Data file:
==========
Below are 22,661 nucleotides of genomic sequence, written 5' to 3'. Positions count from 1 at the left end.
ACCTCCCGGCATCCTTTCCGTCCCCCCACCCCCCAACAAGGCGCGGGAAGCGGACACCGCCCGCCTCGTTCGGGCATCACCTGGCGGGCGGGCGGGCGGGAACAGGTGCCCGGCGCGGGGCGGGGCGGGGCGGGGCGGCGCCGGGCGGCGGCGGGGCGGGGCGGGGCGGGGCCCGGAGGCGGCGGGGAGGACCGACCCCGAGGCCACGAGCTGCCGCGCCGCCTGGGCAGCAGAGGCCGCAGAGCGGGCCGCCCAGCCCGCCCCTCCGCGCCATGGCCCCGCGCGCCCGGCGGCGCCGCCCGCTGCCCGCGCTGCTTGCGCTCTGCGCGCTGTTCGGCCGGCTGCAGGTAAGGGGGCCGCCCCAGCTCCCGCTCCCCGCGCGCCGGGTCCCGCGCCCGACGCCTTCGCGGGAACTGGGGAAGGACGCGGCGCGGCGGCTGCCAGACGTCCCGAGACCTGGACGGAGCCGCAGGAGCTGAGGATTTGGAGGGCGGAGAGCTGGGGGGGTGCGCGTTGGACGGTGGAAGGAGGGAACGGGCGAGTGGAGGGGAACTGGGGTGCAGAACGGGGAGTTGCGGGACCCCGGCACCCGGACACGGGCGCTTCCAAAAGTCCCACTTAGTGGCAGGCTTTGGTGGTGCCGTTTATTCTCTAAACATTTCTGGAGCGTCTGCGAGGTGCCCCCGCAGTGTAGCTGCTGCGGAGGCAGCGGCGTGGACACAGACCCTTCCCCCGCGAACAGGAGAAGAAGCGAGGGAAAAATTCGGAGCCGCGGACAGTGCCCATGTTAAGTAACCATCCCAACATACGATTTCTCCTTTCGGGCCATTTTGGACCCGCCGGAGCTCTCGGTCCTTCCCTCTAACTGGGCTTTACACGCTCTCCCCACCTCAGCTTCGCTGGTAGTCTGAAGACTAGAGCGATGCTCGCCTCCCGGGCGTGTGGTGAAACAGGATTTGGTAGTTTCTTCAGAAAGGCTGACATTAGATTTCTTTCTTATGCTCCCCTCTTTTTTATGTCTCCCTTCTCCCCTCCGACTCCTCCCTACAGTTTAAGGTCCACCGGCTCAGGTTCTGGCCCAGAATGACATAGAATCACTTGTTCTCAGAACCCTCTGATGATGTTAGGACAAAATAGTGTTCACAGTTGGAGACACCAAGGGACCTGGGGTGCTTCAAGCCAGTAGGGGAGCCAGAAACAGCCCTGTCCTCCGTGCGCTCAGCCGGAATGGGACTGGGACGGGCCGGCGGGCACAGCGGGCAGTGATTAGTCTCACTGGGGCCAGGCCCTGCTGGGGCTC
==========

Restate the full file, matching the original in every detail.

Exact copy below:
Below are 22,661 nucleotides of genomic sequence, written 5' to 3'. Positions count from 1 at the left end.
ACCTCCCGGCATCCTTTCCGTCCCCCCACCCCCCAACAAGGCGCGGGAAGCGGACACCGCCCGCCTCGTTCGGGCATCACCTGGCGGGCGGGCGGGCGGGAACAGGTGCCCGGCGCGGGGCGGGGCGGGGCGGGGCGGCGCCGGGCGGCGGCGGGGCGGGGCGGGGCGGGGCCCGGAGGCGGCGGGGAGGACCGACCCCGAGGCCACGAGCTGCCGCGCCGCCTGGGCAGCAGAGGCCGCAGAGCGGGCCGCCCAGCCCGCCCCTCCGCGCCATGGCCCCGCGCGCCCGGCGGCGCCGCCCGCTGCCCGCGCTGCTTGCGCTCTGCGCGCTGTTCGGCCGGCTGCAGGTAAGGGGGCCGCCCCAGCTCCCGCTCCCCGCGCGCCGGGTCCCGCGCCCGACGCCTTCGCGGGAACTGGGGAAGGACGCGGCGCGGCGGCTGCCAGACGTCCCGAGACCTGGACGGAGCCGCAGGAGCTGAGGATTTGGAGGGCGGAGAGCTGGGGGGGTGCGCGTTGGACGGTGGAAGGAGGGAACGGGCGAGTGGAGGGGAACTGGGGTGCAGAACGGGGAGTTGCGGGACCCCGGCACCCGGACACGGGCGCTTCCAAAAGTCCCACTTAGTGGCAGGCTTTGGTGGTGCCGTTTATTCTCTAAACATTTCTGGAGCGTCTGCGAGGTGCCCCCGCAGTGTAGCTGCTGCGGAGGCAGCGGCGTGGACACAGACCCTTCCCCCGCGAACAGGAGAAGAAGCGAGGGAAAAATTCGGAGCCGCGGACAGTGCCCATGTTAAGTAACCATCCCAACATACGATTTCTCCTTTCGGGCCATTTTGGACCCGCCGGAGCTCTCGGTCCTTCCCTCTAACTGGGCTTTACACGCTCTCCCCACCTCAGCTTCGCTGGTAGTCTGAAGACTAGAGCGATGCTCGCCTCCCGGGCGTGTGGTGAAACAGGATTTGGTAGTTTCTTCAGAAAGGCTGACATTAGATTTCTTTCTTATGCTCCCCTCTTTTTTATGTCTCCCTTCTCCCCTCCGACTCCTCCCTACAGTTTAAGGTCCACCGGCTCAGGTTCTGGCCCAGAATGACATAGAATCACTTGTTCTCAGAACCCTCTGATGATGTTAGGACAAAATAGTGTTCACAGTTGGAGACACCAAGGGACCTGGGGTGCTTCAAGCCAGTAGGGGAGCCAGAAACAGCCCTGTCCTCCGTGCGCTCAGCCGGAATGGGACTGGGACGGGCCGGCGGGCACAGCGGGCAGTGATTAGTCTCACTGGGGCCAGGCCCTGCTGGGGCTC